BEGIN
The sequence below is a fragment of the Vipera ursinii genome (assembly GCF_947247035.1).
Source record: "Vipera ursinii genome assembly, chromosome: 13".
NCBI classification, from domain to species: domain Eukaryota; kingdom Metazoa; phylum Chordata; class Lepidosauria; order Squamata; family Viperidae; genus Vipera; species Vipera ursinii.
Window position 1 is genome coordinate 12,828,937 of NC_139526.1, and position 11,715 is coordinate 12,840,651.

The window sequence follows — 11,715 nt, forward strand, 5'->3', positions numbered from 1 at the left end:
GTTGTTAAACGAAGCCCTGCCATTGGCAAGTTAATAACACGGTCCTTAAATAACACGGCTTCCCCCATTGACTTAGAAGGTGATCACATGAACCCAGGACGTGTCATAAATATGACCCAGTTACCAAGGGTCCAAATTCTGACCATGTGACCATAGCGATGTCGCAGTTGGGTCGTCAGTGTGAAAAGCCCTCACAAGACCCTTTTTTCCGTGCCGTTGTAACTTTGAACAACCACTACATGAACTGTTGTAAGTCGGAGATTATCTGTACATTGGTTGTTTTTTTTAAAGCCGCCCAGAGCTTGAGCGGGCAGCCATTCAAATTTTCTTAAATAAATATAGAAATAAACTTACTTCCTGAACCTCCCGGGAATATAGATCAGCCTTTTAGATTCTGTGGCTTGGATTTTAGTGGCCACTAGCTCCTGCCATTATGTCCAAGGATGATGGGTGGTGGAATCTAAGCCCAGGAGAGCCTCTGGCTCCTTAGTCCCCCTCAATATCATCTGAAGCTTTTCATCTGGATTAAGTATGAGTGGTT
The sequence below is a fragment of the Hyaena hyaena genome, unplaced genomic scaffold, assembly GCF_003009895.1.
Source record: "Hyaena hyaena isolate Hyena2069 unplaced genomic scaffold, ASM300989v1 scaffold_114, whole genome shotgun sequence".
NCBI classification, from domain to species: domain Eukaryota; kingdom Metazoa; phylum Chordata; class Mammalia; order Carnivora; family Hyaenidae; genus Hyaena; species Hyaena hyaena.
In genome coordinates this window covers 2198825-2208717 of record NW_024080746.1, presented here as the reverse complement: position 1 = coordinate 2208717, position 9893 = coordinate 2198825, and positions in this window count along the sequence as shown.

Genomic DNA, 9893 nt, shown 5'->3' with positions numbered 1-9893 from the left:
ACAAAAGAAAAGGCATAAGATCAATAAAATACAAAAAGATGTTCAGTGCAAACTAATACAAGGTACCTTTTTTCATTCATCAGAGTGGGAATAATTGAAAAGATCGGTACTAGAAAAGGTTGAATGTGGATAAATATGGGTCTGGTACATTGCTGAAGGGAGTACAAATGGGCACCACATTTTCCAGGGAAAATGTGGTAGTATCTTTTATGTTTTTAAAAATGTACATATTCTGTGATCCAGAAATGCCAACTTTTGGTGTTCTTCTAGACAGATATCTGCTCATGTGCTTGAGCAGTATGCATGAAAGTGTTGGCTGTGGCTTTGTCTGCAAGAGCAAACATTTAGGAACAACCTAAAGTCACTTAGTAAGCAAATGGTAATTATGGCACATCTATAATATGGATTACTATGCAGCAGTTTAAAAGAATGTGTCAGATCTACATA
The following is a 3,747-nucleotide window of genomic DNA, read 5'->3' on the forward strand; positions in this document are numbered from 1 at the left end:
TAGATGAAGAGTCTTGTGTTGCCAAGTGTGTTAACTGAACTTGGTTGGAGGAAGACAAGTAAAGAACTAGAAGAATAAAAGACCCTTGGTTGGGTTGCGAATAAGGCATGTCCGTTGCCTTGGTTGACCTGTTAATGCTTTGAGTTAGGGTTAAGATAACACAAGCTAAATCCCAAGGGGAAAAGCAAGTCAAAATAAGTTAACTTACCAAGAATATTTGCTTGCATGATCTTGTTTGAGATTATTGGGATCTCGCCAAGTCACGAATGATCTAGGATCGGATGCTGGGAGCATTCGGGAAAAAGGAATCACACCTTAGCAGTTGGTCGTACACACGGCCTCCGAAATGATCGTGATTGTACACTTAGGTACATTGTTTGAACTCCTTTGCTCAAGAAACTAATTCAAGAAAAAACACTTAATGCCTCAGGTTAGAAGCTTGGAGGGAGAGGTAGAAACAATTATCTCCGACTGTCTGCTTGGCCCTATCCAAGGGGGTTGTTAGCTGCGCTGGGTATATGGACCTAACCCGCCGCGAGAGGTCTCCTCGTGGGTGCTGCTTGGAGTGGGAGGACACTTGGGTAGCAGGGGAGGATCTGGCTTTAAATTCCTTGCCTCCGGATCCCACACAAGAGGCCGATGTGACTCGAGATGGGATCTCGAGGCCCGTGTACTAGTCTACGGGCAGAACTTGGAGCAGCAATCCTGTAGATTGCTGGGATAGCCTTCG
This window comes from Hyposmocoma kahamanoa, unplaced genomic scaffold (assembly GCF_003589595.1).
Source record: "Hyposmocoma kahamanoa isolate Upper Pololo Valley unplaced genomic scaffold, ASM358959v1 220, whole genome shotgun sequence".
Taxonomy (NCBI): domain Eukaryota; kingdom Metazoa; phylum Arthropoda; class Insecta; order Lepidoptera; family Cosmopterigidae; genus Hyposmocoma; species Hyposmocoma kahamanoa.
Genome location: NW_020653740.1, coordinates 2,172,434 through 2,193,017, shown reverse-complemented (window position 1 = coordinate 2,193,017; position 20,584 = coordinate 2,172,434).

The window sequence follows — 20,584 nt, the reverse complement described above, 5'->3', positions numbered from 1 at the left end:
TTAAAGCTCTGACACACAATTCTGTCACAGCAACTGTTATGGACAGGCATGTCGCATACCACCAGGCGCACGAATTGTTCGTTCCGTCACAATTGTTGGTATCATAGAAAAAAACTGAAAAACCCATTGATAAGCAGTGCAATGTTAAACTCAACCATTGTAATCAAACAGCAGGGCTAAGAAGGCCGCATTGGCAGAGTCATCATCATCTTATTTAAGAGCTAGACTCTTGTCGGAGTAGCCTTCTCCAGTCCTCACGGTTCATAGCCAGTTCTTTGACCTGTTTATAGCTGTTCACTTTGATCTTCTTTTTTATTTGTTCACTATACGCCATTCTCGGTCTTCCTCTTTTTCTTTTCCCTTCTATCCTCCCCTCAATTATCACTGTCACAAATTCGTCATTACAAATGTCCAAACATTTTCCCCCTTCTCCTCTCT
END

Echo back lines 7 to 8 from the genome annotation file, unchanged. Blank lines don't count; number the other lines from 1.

The sequence below is a fragment of the Hyaena hyaena genome, unplaced genomic scaffold, assembly GCF_003009895.1.
Source record: "Hyaena hyaena isolate Hyena2069 unplaced genomic scaffold, ASM300989v1 scaffold_114, whole genome shotgun sequence".